I worked on it some more, thinning it out, improving the form, cleaning up torn endgrain. I brought it to work and put it on my desk. Then every time I was waiting for AutoCAD to do its thing, I picked up the bowl and over time noticed more and more I wanted to improve, but I was afraid of making it too thin and breaking it. Then my dad gave me a set of bowl calipers so I could check the thickness everywhere, and so I mounted it again.

I really like it now. The ambrosia beetle worked a pretty nice job on this piece, and left a few holes to show he had been there. I kept this bowl on my desk for a long time till the Farmers' Market this summer where I sold it to this sweet old lady. I missed it though, so I bought another piece of ambrosia maple and made this next bowl:Price for a similar bowl: $12 plus wood. (6"x2")

Segmented Wood Salad Bowl

This segmented wood salad bowl was a way fun project. Not that it went off without a hitch - for my first segmented bowl, however, not too shabby.

I designed it in AutoCAD at lunch, and went to work. I wanted to go as wide as my lathe would allow (10" diameter) and deep enough for salad. I had some leftover aromatic cedar, a gorgeous wood that smells so good, so I ripped it into strips, and started cutting the pieces. There are 6 layers of 16 pieces each, and a solid base. That's 97 pieces of wood. I don't have a thickness sander so I had to complete each layer, sand one side, glue it to the lathe, wait for it to dry, and then true up the top of the layer in preparation for the next. It took some time, that's for sure.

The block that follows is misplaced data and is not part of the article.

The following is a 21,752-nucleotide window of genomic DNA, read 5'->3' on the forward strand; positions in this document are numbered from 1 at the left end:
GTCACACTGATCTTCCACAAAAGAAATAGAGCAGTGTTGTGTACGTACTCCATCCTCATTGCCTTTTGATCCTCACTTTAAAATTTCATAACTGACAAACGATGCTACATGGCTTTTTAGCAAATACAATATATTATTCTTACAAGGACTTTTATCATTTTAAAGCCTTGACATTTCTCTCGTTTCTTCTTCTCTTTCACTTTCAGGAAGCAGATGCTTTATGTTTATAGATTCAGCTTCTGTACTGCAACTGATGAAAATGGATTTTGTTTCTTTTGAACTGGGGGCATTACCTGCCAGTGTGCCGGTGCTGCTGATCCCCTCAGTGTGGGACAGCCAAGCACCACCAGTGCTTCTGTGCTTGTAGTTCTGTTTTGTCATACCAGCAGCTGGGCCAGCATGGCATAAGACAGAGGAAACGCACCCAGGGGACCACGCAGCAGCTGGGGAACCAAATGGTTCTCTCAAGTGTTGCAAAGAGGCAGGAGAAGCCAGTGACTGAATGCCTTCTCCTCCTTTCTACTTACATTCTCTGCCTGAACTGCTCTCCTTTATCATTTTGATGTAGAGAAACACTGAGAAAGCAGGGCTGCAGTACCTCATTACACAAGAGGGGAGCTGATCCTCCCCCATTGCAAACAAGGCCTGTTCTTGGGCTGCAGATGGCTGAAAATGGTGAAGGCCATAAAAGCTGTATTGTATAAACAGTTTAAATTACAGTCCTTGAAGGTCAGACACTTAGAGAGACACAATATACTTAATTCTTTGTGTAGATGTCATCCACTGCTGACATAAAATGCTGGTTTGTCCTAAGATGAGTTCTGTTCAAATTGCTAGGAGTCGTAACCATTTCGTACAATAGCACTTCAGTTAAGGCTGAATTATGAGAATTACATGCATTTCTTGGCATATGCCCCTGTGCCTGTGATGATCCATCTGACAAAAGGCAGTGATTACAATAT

Then turning the finished bowl was a bit tricky. A learning experience that's for sure, but the finished results were great. I sanded it smooth, rubbed in mineral oil, melted in and polished beeswax to give it a food-safe satin finish, and it was done.

You can't help but run your hands up and down and around every part of the bowl. I read somewhere where wood bowls were called sensual and thought, OK somebody is just being gross - they're BOWLS for crying out loud. After finishing this though I see what they mean. It's not a sexy thing, it's just very cool to hold, and to look with your fingers every bit as much as with your eyes. And whenever somebody new takes a look, without fail they do the same thing - it feels as beautiful as it looks.

This one was for my wife. I told her I was glad it was done so she will give me peace and stop forcing me to go out in the garage every chance I get. I'm not sure that she thought that was very funny :)

I've since looked around and seen hand-turned segmented salad bowls of this size on the internet for about $150. I think I could beat that price by about 25%, depending on the complexity of the bowl and how many kinds of wood you want. And I could throw in matching, smaller segmented bowls for a complete set at about $30 each.